In a meeting with student organization leaders a few months ago, Dean of Student Affairs Fritzie Ian De Vera explains that the full integration of DLSU with De La Salle Canlubang (DLSC) to form the De La Salle Science and Technology Complex (DLS-STC) would affect many student organizations in DLSU. In light of the recent merger, one of the most affected organizations is the University Student Government.
De Vera explains further that the merger would most likely mean the merger of the DLSC College Student Council (CSC) with DLSU’s University Student Government (USG). The merger will create one student representative body for both institutions, where the latter will absorb the other. CSC President Kevin Marfa says that though DLSU’s administration had given a directive for a merger, the USG and CSC have received the freedom to decide on the details of the merger.
The resolution containing the constitutional revisions required by the merger of the bodies was finalized last December 6 by the Legislative Assembly (LA). The document, as of press time, is at the hands of the CSC officers for approval. Proposals were based on suggestions and recommendations made by DLSC representatives and DLSU’s Activities Assembly.
The resolution calls for the establishment of “a pro tempore Student Government” in DLS-STC. Pro tempore means “for the time being.” Consequently, both bodies will join to create a transitional and temporary government.
Marfa explains, “The revised structure for DLSU-STC would be temporary for the next few years and would have to be reviewed later on because there might come a time that the structure would no longer be suitable for the campus.”
The new government under the USG, referred to as Science and Technology Government (STG), will serve as the representative body of undergraduate students enrolled in DLS-STC. As an arm of the USG, it will be considered a college government. Therefore, the body would have duties, responsibilities, functions, and powers similar to those of the seven current DLSU college governments such as handling the affairs of the college and implementing activities. In addition, the STG would have to comply and abide by the USG Constitution.
The CSC has a very different structure from that of the USG. Whereas the USG’s structure is similar to that of the Philippine Government, which has three branches, CSC only has an Executive Branch. With its integration with the USG, officers would have to be familiar a three-branch structure composed of an Executive, Legislative, and a Judiciary branch.
The STG will be composed of a campus president, five collegiate representatives, two LA representatives, and one appointed magistrate. The STG campus president would have similar functions as a USG college president, while collegiate representatives would now take the role of batch presidents in the new campus.
Moreover, the proposed system calls for one Executive Board (EB). The EB, composed of the President, Vice President for External Affairs, Vice President for Internal Affairs, Executive Secretary, and Executive Treasurer, will be vested with the power and responsibility of leading DLSU’s six colleges and one school, in addition to DLS-STC’s five schools. Both students from DLS-STC and the University will vote for the EB.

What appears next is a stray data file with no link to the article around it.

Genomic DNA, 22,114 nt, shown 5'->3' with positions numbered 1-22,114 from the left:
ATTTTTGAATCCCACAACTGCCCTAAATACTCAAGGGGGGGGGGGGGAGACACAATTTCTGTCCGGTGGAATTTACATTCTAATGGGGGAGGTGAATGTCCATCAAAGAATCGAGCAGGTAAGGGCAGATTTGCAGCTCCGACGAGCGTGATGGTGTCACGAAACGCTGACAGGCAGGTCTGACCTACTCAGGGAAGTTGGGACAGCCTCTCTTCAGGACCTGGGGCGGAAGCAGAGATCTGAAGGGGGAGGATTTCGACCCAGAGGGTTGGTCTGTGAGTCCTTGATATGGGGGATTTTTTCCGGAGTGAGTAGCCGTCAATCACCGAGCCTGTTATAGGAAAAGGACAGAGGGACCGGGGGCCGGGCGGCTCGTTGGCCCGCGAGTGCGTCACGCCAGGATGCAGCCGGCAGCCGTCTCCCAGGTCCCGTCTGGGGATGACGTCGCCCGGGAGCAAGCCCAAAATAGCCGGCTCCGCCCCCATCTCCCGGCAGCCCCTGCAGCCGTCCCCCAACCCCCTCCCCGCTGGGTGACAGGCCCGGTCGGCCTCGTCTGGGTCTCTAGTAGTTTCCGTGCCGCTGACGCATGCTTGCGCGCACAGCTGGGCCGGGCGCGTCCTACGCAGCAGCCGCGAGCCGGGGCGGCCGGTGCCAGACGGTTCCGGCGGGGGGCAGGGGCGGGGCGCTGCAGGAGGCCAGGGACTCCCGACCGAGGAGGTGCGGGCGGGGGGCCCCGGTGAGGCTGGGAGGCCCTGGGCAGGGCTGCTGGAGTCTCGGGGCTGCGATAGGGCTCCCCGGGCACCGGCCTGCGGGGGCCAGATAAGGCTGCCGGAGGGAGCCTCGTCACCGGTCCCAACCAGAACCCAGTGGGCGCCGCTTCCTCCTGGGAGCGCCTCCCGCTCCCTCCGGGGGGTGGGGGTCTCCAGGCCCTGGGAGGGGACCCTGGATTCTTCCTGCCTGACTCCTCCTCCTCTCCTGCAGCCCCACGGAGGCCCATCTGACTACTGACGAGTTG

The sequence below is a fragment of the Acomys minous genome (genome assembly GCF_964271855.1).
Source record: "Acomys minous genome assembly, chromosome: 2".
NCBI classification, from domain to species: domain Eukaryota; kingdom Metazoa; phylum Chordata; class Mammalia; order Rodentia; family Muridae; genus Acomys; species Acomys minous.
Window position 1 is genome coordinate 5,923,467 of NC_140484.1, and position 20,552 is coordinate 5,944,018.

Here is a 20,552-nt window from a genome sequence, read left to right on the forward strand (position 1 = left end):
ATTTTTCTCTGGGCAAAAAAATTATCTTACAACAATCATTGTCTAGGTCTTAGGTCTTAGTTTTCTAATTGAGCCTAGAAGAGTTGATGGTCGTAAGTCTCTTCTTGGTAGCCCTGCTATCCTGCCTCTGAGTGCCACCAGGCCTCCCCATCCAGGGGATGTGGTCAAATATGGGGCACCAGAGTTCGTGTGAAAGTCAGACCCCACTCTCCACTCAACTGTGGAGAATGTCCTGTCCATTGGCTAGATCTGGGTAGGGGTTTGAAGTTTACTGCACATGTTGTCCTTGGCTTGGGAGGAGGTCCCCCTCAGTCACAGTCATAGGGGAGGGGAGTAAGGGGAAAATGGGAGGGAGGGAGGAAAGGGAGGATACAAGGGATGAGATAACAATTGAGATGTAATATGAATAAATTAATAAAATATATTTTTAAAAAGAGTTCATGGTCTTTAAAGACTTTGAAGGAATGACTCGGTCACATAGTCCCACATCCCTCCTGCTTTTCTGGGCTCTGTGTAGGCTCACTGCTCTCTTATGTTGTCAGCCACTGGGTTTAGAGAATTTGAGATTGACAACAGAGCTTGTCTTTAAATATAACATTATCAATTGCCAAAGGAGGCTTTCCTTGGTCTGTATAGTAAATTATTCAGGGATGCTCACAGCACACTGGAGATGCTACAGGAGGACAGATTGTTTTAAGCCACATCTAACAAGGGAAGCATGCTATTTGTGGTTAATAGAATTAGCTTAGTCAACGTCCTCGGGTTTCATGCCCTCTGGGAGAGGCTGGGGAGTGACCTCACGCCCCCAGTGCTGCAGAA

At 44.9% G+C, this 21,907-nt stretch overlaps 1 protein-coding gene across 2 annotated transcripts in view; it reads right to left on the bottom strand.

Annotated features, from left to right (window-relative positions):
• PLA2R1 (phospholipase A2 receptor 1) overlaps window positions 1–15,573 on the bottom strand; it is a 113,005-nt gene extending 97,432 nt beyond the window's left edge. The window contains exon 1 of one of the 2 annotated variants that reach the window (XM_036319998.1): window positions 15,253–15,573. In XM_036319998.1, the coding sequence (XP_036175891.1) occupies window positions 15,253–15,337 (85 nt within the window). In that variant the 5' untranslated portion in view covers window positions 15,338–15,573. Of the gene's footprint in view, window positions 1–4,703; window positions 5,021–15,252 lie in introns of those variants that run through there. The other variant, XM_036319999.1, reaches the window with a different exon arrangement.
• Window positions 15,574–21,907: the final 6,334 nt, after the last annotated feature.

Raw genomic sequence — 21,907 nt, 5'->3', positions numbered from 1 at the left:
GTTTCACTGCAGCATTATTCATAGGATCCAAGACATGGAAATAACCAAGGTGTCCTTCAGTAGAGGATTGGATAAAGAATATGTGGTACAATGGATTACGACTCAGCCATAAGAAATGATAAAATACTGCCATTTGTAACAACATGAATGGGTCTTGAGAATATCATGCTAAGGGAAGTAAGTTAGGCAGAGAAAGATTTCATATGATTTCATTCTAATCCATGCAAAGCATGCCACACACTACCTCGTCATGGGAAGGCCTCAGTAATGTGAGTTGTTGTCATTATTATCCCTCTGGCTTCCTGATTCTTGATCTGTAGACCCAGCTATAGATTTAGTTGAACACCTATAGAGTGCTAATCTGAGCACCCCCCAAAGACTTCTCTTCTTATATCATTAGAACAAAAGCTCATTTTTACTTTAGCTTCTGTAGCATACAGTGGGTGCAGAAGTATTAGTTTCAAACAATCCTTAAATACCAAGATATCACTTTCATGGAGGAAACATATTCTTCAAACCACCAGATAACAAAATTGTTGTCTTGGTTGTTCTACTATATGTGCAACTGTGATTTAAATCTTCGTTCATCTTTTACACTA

According to Section 4 of the resolution, all elected positions would be open for votation during the USG General Elections (GE) conducted each academic year. Aside from modifications in the structure, several election processes would also be changed, as the coming GE would include DLS-STC’s student body as part of the electorate. This poses a challenge for political parties since campaigning activities would have to reach the extention campus as well.
According to Chief Legislator Carl Au, the merger will help streamline programs and activities of the USG in both institutions. He adds, “The USG can implement more various and unique projects since the campus of Canlubang are almost complete in terms of facilities and bigger in ground space.”
On another note, Marfa explains that student participation would now be a challenge. Events may become exclusive to one campus only, making student participation from the other campus very minimal or non-existent. LA Head of the Rules and Policies Committee Paulo Guico admits that incorporating DLSC students in decision-making processes would be a challenge.
Along with the change also comes the need to adjust to inevitable factors. Distance between the extension campus and DLSU and the differences between the USG and SC system will pose a challenge in the near future. Consequently, coordination and proper implementation of projects and activities would also be more difficult.
Attendance of officers in USG meetings is also expected to become a problem once the implementation is set. The resolution, however, dictates that officers from DLS-STC would only be required to attend meetings once a month. Moreover, the administration has ongoing plans to provide shuttle services from and to the institutions, but no final details have been disclosed as of press time.
Marfa also mentions that although DLSC’s students are responding positively to the merger, it may lead to the loss of DLSC’s identity in the next few years.
The system, if approved, will take effect on the first academic term of A.Y. 2013-2014. Effectivity shall run for three years, and may be open for amendments upon the opening for revisions of the USG Constitution.
Along with the merger of the representative bodies, Au informs that administrative and other student services groups such as the Council of Student Organizations (CSO) and Culture and Arts Office (CAO), among others, and its counterparts in DLS-STC are also underway.